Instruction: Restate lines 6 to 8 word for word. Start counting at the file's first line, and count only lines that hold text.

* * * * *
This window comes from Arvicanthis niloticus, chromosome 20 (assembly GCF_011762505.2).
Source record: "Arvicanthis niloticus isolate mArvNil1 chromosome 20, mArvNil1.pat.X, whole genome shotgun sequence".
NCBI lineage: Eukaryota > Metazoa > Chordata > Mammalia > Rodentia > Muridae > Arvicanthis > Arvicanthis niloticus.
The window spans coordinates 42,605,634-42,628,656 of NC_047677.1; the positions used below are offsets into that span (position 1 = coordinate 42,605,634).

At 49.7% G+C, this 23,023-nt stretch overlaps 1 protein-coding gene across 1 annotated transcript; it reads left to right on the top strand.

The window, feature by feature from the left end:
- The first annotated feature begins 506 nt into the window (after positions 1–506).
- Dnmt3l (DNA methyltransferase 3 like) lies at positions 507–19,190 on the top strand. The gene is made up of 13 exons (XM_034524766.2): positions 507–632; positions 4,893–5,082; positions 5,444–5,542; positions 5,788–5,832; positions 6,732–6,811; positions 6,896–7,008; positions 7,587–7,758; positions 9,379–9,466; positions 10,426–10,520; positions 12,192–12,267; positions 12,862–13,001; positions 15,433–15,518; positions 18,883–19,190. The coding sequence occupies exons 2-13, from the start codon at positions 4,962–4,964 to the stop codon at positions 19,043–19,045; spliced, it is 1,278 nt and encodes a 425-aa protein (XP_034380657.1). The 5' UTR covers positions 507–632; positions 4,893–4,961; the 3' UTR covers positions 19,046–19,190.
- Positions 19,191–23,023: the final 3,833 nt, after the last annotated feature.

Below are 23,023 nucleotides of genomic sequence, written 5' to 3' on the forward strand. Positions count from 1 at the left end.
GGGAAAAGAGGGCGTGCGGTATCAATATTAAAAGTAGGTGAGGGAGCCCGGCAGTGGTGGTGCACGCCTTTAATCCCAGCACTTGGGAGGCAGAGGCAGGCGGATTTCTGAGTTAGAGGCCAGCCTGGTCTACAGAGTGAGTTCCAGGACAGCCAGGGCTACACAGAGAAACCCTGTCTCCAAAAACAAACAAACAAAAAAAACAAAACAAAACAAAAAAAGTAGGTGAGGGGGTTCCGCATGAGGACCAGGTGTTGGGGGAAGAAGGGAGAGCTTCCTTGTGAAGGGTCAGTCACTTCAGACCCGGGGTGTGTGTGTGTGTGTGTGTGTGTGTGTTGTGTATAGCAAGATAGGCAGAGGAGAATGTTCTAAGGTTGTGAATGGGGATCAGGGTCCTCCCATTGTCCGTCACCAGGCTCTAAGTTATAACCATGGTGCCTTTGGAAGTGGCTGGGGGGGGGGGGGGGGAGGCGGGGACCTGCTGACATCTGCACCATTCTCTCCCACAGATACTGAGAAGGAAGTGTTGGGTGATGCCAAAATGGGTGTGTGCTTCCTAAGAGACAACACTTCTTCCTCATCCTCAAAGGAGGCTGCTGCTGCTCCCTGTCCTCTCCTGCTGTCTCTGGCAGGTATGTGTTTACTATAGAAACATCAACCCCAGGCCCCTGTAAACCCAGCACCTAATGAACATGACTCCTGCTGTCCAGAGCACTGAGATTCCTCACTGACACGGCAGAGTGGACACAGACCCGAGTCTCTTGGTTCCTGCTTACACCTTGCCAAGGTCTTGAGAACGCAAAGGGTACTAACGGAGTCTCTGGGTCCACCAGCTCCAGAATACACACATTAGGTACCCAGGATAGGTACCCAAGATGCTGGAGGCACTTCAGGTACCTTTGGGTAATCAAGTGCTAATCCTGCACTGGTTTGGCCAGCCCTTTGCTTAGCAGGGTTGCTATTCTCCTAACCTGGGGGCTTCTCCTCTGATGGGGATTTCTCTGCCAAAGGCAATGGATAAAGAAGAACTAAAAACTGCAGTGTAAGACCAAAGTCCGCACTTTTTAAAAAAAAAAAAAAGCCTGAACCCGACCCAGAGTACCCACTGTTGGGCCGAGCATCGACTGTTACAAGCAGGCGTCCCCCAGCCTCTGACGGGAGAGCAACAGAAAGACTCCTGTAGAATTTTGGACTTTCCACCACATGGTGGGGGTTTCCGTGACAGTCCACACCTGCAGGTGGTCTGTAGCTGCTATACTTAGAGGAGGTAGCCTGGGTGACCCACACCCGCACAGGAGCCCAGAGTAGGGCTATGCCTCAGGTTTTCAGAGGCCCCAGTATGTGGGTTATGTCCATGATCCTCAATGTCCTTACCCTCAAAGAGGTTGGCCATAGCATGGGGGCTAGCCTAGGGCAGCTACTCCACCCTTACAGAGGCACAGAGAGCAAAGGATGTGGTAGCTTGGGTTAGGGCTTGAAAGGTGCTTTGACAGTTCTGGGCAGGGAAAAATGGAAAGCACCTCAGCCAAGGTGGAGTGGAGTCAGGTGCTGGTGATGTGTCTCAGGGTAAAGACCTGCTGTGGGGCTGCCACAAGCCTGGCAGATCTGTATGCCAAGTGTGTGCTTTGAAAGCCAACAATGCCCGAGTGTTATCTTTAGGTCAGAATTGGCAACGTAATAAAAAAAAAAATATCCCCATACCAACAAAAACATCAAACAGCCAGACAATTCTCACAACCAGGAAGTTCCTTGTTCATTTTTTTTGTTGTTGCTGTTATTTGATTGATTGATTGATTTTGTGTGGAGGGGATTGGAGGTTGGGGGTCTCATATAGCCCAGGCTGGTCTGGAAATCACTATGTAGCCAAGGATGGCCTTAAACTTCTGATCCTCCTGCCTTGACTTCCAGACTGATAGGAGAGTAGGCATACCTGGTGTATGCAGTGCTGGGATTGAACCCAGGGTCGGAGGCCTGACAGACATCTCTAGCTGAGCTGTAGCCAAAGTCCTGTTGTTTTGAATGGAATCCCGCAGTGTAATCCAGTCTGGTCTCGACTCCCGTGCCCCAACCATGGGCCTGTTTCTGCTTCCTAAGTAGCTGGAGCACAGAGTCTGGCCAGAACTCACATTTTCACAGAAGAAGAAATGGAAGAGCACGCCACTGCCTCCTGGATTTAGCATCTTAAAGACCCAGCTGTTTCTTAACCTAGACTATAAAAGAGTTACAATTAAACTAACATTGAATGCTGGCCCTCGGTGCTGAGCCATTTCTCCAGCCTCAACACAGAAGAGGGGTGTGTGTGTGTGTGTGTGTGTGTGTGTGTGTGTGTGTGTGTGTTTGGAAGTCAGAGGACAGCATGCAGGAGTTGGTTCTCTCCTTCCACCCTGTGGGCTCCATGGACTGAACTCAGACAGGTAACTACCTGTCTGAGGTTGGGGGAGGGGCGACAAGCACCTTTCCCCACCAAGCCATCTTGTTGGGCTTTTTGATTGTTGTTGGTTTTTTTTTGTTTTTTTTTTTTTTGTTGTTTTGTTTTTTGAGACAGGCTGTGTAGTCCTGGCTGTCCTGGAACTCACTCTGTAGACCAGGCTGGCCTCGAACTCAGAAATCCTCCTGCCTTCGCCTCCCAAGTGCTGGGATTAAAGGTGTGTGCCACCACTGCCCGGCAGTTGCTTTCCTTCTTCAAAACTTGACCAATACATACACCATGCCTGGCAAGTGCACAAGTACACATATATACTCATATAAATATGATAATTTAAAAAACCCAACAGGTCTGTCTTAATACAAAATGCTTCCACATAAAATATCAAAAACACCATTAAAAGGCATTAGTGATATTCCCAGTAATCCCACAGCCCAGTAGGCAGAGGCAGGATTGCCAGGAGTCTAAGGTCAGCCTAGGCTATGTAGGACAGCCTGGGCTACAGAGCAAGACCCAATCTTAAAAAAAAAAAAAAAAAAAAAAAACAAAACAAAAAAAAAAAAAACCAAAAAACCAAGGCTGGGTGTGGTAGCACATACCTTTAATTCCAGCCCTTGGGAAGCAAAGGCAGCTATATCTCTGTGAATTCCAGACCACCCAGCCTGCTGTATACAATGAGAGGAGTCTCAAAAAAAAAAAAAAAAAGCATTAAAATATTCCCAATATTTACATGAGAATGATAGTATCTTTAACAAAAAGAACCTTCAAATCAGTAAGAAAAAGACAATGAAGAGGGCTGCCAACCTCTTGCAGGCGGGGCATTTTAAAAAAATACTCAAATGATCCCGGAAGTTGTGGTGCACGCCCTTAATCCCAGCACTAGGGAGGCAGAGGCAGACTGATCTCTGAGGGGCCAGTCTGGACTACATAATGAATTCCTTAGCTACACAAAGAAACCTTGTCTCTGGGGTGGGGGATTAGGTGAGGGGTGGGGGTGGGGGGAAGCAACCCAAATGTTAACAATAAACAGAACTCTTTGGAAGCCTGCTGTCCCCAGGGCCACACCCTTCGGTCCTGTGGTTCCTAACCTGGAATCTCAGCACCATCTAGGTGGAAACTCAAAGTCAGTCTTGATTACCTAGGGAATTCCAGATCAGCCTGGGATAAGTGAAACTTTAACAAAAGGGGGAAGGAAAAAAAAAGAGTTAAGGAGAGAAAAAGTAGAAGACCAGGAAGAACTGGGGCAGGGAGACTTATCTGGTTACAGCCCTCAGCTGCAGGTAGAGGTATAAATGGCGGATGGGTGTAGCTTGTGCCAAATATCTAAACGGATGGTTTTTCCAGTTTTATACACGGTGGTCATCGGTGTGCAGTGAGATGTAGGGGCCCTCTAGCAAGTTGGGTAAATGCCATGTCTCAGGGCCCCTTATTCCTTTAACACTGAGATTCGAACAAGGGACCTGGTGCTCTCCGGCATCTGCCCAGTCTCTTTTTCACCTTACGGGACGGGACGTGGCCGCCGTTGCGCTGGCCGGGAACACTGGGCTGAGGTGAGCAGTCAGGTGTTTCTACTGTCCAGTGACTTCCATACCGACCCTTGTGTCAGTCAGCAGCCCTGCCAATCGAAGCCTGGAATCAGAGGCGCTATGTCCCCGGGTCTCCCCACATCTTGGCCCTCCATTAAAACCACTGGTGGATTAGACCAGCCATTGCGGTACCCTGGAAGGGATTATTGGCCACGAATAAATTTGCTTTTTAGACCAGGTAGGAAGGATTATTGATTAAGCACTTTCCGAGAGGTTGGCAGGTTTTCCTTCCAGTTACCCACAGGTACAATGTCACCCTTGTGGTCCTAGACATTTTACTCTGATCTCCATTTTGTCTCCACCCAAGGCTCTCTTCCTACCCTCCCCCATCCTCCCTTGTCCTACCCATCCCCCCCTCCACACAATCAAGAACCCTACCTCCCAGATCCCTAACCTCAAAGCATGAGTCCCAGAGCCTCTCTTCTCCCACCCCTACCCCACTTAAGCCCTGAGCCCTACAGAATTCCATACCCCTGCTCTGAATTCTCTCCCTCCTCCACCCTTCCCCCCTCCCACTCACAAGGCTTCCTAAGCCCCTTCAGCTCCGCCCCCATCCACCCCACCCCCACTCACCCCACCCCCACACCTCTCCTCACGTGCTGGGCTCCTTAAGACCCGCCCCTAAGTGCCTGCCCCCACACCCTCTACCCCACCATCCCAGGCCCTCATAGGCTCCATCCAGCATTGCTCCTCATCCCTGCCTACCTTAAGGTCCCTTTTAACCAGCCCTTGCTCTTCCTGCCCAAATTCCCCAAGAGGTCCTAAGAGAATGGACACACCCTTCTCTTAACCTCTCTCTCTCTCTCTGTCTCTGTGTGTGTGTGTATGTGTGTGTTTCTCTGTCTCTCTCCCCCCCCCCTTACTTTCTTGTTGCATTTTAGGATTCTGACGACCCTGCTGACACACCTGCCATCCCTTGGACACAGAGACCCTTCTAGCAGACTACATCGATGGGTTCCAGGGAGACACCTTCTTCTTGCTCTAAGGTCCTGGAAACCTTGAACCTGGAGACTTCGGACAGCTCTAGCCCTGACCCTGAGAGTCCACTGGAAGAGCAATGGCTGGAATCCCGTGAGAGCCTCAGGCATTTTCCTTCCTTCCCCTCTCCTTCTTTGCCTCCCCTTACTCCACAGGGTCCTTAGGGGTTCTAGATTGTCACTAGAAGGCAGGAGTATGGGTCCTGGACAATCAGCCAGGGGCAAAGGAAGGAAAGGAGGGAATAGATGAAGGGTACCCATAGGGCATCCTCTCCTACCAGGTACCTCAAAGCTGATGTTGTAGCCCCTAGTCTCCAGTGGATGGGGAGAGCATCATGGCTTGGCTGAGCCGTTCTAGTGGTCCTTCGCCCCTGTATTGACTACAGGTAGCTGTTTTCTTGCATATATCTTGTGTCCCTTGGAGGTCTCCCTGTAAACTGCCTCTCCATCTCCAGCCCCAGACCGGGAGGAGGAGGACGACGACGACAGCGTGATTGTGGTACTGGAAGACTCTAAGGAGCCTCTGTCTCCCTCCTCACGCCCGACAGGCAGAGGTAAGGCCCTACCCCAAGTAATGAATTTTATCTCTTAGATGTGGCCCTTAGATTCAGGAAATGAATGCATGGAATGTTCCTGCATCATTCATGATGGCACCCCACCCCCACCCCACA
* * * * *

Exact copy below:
The window, feature by feature from the left end:
- The first annotated feature begins 506 nt into the window (after positions 1–506).
- Dnmt3l (DNA methyltransferase 3 like) lies at positions 507–19,190 on the top strand. The gene is made up of 13 exons (XM_034524766.2): positions 507–632; positions 4,893–5,082; positions 5,444–5,542; positions 5,788–5,832; positions 6,732–6,811; positions 6,896–7,008; positions 7,587–7,758; positions 9,379–9,466; positions 10,426–10,520; positions 12,192–12,267; positions 12,862–13,001; positions 15,433–15,518; positions 18,883–19,190. The coding sequence occupies exons 2-13, from the start codon at positions 4,962–4,964 to the stop codon at positions 19,043–19,045; spliced, it is 1,278 nt and encodes a 425-aa protein (XP_034380657.1). The 5' UTR covers positions 507–632; positions 4,893–4,961; the 3' UTR covers positions 19,046–19,190.